DEERFIELD — A bunch of state representatives representing the Joint Committee on Hashish Coverage toured Bar-Means Farm’s hemp area on Friday afternoon for an on-the-ground perspective of the business.
The tour was the ultimate cease on the committee’s journey across the Pioneer Valley’s hemp and hashish industries. The group additionally made stops in Holyoke and on the New England Remedy Entry (NETA) dispensary in Northampton.
Peter Melnik, Bar-Means Farm’s proprietor, gave the legislators a hay-wagon tour round his property, the place he thanked the legislators for popping out, but additionally highlighted a few of the challenges of working inside Massachusetts’ laws on his 30-acre hemp area.
“The principles and laws, for a layman like me, they make no sense,” Melnik mentioned. “We as a rustic should recover from the truth that hemp isn’t marijuana.”
Whereas on the wagon experience, Melnik talked concerning the stringent testing and harvesting insurance policies the state has in place. Every pattern taken by the state will need to have 0.3 % or much less THC in it; in any other case it can’t be bought. If a area has three “sizzling” checks in a row, the sphere should be destroyed. The sector should even be harvested inside 15 days of the take a look at; in any other case, it should be destroyed. He mentioned the state supervises the destruction and it’s a waste of a usable useful resource, however they should play by the foundations.
“Massachusetts kind of stumbles in harvesting,” Melnik mentioned. “We actually simply put our head down and gamble.”
He added that the state is “toeing the federal line” with regards to regulation — marijuana continues to be unlawful federally — and he mentioned he will get the sensation the state makes it tough to develop hemp, regardless of its variations from marijuana.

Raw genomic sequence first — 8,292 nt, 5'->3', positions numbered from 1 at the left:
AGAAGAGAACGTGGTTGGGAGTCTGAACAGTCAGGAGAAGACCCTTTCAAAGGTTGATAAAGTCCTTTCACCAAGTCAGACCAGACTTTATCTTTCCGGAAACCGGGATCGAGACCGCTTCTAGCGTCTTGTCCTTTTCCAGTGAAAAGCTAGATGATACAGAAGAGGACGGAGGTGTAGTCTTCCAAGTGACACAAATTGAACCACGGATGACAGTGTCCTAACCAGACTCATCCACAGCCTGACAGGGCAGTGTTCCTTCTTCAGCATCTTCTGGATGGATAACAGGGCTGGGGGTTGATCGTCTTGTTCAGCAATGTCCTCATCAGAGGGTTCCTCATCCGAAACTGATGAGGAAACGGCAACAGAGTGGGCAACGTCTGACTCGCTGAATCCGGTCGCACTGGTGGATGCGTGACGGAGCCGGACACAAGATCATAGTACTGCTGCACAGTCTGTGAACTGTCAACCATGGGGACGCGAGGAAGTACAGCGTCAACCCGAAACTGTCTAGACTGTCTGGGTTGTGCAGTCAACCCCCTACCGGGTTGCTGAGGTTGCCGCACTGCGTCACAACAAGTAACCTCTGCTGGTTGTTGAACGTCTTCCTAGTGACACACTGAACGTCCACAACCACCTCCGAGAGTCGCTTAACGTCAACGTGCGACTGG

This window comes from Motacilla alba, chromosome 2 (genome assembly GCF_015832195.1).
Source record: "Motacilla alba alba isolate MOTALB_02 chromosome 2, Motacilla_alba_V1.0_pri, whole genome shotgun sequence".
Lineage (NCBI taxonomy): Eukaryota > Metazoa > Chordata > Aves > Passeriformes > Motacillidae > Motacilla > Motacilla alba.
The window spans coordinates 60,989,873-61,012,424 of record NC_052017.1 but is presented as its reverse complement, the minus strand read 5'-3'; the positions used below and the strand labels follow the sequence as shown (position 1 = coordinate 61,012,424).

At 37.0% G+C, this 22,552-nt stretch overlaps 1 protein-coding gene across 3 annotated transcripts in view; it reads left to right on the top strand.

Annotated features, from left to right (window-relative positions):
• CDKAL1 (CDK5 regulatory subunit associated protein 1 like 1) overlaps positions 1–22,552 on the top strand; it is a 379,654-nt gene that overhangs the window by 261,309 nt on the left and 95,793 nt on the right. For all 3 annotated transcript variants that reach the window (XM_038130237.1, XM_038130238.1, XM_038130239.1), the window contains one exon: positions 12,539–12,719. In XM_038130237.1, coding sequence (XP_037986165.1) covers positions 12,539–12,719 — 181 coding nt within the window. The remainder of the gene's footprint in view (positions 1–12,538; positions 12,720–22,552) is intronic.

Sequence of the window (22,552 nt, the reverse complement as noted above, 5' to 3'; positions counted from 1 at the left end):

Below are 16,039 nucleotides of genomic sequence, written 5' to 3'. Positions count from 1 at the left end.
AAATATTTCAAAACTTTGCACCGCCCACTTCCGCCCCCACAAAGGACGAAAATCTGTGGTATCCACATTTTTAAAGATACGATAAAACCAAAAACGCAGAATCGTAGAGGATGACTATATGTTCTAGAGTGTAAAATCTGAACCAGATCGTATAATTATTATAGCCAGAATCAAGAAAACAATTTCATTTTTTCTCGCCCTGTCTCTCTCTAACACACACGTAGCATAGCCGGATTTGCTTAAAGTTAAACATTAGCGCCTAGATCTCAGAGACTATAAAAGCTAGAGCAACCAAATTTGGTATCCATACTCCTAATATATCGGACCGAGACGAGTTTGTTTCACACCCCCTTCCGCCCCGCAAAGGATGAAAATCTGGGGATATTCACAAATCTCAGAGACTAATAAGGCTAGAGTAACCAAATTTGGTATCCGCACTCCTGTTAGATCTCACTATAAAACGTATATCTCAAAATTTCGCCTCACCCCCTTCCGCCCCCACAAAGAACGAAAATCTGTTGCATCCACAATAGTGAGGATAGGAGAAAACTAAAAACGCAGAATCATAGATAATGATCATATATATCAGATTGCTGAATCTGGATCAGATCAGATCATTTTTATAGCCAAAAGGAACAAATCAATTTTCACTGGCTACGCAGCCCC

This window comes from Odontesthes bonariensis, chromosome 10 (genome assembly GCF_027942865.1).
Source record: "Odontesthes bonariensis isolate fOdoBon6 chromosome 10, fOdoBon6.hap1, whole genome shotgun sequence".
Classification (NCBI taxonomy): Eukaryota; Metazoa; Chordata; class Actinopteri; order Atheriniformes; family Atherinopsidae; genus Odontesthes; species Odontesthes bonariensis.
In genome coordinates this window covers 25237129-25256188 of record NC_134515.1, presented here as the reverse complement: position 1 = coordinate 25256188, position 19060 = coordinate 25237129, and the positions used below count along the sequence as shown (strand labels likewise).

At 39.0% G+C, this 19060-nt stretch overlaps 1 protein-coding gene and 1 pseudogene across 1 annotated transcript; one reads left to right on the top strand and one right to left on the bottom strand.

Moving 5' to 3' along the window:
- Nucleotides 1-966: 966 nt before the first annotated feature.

“I really feel just like the state is making an attempt to make me a legal,” Melnik mentioned. “I’m only a farmer making an attempt to develop a crop.”
Past the difficulties of state laws, Melnik mentioned the “wealthy soil” of Franklin County is a good place to develop hemp and the plant has “a number of potential” to change into one of many nation’s main exports together with staples like corn.
“Massachusetts goes to be a spot, the Pioneer Valley goes to be a spot the place hemp is grown,” Melnik mentioned. “I applaud the Legislature and governor for believing hemp might be grown in Massachusetts.”
Bar-Means Farm sends all of its hemp harvests to Heritage CBD in Northampton. Melnik mentioned the corporate does a number of its enterprise exterior of Massachusetts due to laws and it’s “sitting on lots of of 1000’s of gallons of hemp oil.”
Melnik began rising hemp in 2019 and noticed it as one other alternative to maintain the farm rising, which was in step with how his great-grandfather grew onions, his grandfather grew tobacco and the way his dad is a “cow man.”
“This farm has accomplished a number of various things,” Melnik mentioned. “This isn’t Iowa, so we have now to maximise what we have now.”
State Rep. Daniel Donahue, D-Worcester, who’s the Home chair of the Joint Committee on Hashish Coverage, mentioned it was his first time touring a hemp farm and he’s “wanting ahead to all of the successes” of the business.
Donahue added that the tour was an opportunity to see how precise farmers have been affected by laws and gave some concepts on the right way to assist them navigate the laws.
“(The tour will assist) draft up extra laws and make it a extra profitable a part of our agriculture,” Donahue mentioned. “We’re holding a bunch of hearings and this offers us a concrete perspective on any legislative fixes.”
State Rep. Natalie Blais, D-Sunderland, mentioned the cease at Bar-Means Farm was not initially part of the committee’s itinerary, however she organized it as a result of she felt the representatives wanted to see it to greatest perceive the business.
“That is the place it’s important to go. It’s probably the most revolutionary hemp farm,” Blais mentioned. “I made a promise to deliver Boston to Western Mass. and it’s so necessary for them to see this work.”
Chris Larabee might be reached at firstname.lastname@example.org or 413-930-4081.